Audio Normalization 


 

I consider my understanding of audio technology limited but sometimes, on internet forums, I even recognize incorrect answers about topics I consider very basic. Before reading on you might want to read one of my earlier posts From (True) Peak via RMS to LUFS.

Recently, there was a discussion about audio normalization following a question what it exactly is and whether or not you should normalize your audio fragments (e.g., as part of gain staging). Couple of answers indicated that you should never normalize your audio since it would affect its dynamics. This is not true. Dynamics is, for example, changed by compressors and limiters but, in principle, normalization should not affect this.

When I say (below) that dynamics is not affected, I should be more precise. In music production, dynamic range means the difference between the loudest and quietest sounds. It’s measured in decibels (dB). In a single audio track, dynamic range means the dB difference between the loudest and quietest moment in the audio file. I we normalize an audio file then, of course, the dynamic range is changing. However, when I say ‘dynamics is not changing’ then I talk about the relative dynamics, i.e., the ratios between the audio levels at certain time points will not change.

However, there is much more to say about audio normalization then it looks at first sight. Below a further explanation.

 

dBFS

Let us first define dB Full Scale (dbFS). 0 dBFS is the highest signal level achievable in a digital audio WAV file. Higher levels are possible inside a DAW such as Cubase, but in the files that are recorded on disk, 0 dBFS is the highest level. All other levels can be defined with respect to 0 dBFS. So for example a signal that is 10 decibels lower than the maximum possible level is -10 dBFS.

Now, we can define the gain as G(dBFS) = 20 log10 (A/A0) with A representing the amplitude (peak-to-peak voltage level ) of the audio wave and A0 is the reference level, i.e., the amplitude at 0dbFS. Thus, a gain of 0dbFS corresponds to A=A0 (since log(1)=0).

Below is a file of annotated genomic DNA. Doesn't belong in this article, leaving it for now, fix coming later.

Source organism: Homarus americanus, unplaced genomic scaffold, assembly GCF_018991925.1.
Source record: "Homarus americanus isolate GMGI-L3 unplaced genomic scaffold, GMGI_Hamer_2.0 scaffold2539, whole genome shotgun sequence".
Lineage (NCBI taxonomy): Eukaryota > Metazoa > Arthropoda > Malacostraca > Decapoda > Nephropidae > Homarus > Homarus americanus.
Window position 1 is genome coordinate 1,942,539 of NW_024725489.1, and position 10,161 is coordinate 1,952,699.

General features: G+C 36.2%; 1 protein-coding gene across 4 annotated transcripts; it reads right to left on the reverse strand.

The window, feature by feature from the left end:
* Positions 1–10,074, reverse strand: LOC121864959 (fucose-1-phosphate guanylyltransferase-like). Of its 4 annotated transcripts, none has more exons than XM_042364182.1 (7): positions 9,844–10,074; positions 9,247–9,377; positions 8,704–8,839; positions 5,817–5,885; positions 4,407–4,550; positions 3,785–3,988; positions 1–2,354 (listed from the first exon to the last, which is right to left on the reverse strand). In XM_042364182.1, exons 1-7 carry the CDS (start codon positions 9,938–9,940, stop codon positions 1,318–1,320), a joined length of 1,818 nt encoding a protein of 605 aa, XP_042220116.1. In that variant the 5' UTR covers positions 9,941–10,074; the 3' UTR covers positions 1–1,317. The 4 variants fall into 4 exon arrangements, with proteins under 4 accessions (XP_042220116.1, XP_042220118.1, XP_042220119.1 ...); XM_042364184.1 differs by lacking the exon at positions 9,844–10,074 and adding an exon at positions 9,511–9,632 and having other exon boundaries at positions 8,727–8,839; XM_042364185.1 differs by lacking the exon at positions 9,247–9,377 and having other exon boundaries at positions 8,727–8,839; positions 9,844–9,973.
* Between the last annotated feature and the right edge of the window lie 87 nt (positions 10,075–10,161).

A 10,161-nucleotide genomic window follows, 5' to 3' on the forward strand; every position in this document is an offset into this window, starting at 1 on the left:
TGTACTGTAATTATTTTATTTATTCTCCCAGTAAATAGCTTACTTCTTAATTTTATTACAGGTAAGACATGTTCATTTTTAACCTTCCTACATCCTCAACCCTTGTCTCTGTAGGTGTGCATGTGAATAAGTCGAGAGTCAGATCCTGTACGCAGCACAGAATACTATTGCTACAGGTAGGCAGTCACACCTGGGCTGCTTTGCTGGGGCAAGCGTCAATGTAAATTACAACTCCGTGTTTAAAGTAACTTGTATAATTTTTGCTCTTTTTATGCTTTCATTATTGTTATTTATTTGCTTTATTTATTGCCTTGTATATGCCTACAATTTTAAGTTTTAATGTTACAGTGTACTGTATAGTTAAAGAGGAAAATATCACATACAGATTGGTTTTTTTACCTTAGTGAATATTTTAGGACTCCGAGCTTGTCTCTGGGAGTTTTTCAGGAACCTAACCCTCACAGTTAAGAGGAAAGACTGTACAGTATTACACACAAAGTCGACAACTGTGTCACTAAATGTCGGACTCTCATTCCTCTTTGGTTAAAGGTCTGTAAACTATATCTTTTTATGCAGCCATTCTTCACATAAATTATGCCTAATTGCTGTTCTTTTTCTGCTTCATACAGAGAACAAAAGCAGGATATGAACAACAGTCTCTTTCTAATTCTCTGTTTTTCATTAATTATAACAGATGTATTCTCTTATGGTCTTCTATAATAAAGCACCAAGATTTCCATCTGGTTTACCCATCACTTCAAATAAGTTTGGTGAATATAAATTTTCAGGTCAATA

If we reduce the audio level (amplitude A) to -6dB then we get -6dBFS = 20log10(A/A0), which gives  A = 0.5*A0. Thus, reducing the audio level (volume) with a factor 2 is the same as applying a gain of -6dB. Similarly, reducing the volume to 25% corresponds to a gain reduction of -12dB.

We can also look at this little bit differently. If we change the audio level with a factor f we get G(dBFS) = 20 log10 (f*A/A0). This gives G(dBFS) = 20 log10 (f) + 20log10(A/A0). In the context of dbFS we have f<=1.0.  Thus we see that multiplying the audio signal with a certain factor (in our case a reduction of volume; f<=1.0) is identical to substracting 20log(f) dB’s.

The maximum peak level is reached at the end of the binary bit-depth resolution (all 1’s in, typically speaking, a 16-bit or 24-bit system). All 0’s, then, would represent no digital signal

 

Audio normalization

Audio normalization is nothing else then adding a constant amount of gain until a pre-specified target level (e.g., 0dBFS the highest level in a digital system) is reached. This does not affect the signal-to-noise ratio nor the dynamics.

But there is more to say. We can distinguish between peak normalization and loudness normalization. In peak normalization the audio level is increased until its highest level (peak) reaches its target value. In loudness normalization the level is adjusted based on perceived loudness. However, both only affect the audio level (volume) and nothing else.

In peak normalization we, thus, multiply the audio signal such that the target level (e.g., 0dbFS) is reached. The procedure for loudness normalization is more complicated but in essence it is doing the same thing (see this MSc thesis).